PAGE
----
Cantillon: Amarin tests FDA appetite for fish oil drug

Stock value suggests even its proponents are not entirely sure of their ground

 

Amarin investors are getting decidedly twitchy. And with good reason. The Irish company this week goes before a US Food and Drug Administration panel seeking approval to increase tenfold the market for its prescription-grade purified omega-3 fish oil.

At present, its Vascepa drug – the first and, to date, only product the company is marketing – is approved as a therapy for people with severe triglycerides (excessive blood fats that increase the risk of cardiovascular disease).

That’s a four million-strong patient market, but the early enthusiasm for the company’s stock has been dented by its failure to secure “new chemical entity” status from the FDA, granting additional protection, and by the lack of either an alliance with or takeover by a larger pharma to market the drug.

Tomorrow, it will look to persuade an FDA panel that it should be allowed treat people with somewhat lower levels of triglycerides, who are taking a cholesterol-lowering statin. Success would open a 40-million strong market – over one in five of all Americans – and fundamentally change the outlook for the business.

By the same token, failure to win backing for a broader dispensing regime would represent a major setback for the company. At best, it would become a very long-term market play; at worst . . .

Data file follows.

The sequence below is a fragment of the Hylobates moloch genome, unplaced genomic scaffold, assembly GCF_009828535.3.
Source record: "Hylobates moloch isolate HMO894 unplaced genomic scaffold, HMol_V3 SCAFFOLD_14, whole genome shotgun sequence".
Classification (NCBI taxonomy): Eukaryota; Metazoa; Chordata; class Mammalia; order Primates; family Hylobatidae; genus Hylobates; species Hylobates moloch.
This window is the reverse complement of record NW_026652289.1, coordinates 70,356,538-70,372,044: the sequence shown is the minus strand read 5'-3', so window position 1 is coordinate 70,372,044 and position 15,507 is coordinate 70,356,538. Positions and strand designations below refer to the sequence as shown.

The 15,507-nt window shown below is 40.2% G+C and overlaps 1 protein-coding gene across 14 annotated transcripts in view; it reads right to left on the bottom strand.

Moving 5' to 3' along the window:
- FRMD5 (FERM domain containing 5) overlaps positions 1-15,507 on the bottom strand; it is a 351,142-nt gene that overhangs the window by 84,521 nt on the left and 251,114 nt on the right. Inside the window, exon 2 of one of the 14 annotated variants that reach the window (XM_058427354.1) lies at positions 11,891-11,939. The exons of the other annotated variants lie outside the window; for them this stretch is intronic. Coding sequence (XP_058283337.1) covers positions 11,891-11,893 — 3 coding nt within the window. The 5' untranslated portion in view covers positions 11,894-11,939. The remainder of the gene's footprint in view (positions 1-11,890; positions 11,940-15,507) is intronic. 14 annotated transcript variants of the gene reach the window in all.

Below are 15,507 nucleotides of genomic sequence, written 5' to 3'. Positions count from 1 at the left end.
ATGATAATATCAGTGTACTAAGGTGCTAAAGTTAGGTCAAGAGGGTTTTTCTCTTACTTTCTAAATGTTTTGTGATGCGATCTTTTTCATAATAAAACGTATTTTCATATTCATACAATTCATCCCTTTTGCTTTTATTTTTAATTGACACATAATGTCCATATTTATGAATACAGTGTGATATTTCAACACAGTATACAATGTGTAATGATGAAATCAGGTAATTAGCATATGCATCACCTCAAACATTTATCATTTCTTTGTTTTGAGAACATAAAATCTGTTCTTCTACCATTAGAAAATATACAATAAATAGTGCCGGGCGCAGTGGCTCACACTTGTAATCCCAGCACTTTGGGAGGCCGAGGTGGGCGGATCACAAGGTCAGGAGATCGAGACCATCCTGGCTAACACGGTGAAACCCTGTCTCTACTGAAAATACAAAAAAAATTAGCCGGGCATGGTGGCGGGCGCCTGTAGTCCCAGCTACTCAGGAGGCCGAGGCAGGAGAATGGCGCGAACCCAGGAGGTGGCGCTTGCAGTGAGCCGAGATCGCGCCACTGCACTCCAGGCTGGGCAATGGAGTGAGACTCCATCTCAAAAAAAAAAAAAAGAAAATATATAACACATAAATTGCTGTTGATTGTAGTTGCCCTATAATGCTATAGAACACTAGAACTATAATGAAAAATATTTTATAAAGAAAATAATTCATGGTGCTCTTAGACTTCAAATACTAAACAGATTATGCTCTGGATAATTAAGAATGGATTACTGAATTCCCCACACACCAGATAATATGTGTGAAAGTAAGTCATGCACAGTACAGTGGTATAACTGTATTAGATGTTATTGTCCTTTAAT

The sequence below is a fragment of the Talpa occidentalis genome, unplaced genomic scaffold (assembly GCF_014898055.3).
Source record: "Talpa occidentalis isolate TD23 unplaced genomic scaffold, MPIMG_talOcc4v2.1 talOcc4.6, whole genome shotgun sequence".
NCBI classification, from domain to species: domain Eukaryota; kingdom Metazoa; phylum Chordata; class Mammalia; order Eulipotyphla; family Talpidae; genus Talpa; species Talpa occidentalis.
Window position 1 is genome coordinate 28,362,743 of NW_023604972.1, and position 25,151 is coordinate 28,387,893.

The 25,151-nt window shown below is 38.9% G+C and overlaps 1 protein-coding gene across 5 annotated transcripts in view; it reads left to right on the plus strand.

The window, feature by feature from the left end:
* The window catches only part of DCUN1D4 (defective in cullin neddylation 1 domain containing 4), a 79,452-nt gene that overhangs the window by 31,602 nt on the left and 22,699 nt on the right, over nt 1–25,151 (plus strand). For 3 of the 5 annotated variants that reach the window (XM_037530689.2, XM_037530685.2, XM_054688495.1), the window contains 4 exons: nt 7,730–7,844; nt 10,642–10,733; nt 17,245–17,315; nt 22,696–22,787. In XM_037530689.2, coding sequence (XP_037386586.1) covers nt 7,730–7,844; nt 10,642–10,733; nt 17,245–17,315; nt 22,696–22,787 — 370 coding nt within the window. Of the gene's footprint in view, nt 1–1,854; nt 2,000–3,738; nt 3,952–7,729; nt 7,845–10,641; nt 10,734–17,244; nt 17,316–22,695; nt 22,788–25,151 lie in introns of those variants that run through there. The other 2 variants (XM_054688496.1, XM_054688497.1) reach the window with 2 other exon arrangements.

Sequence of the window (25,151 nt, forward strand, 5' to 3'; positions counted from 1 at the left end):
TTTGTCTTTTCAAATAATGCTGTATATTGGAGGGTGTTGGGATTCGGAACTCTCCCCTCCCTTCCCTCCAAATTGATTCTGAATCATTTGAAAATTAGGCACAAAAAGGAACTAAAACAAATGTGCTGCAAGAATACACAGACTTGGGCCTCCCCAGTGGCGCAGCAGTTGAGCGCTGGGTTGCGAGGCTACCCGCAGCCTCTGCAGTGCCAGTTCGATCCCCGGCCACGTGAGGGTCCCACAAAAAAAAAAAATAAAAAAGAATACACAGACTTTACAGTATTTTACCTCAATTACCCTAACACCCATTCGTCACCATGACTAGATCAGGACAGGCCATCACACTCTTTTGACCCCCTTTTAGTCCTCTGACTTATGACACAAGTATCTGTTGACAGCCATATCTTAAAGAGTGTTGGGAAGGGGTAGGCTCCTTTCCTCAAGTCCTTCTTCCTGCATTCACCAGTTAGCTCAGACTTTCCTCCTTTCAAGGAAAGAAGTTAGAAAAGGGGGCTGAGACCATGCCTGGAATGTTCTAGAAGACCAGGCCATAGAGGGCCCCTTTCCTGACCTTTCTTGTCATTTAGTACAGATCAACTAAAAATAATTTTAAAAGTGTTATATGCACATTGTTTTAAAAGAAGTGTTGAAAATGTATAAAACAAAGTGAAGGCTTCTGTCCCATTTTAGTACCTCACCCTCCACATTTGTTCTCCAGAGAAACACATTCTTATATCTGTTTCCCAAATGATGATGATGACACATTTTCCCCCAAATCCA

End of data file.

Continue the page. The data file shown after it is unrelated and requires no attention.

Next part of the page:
Such is the volatility surrounding the stock that even deferral of a final decision until December will knock back a share price that has already taken a beating in recent days.

Although it was trading up marginally at US lunchtime yesterday, Amarin has shed almost 30 per cent of its value in the past five trading days on the Nasdaq exchange following a precipitous collapse on Friday as the briefing document for the panel meeting was released by the FDA.

The fall was blamed on what the drug’s supporters have said was an unnecessarily negative assessment of that report. In fairness, the report seems fairly balanced – whatever about the coverage of it – but nor is it a ringing endorsement of the therapy.

There are several pointers suggesting that Amarin may secure approval, if not necessarily straight away, to bolster its market position. But the wary recovery of the stock’s value yesterday says that even its proponents are not entirely sure of their ground.

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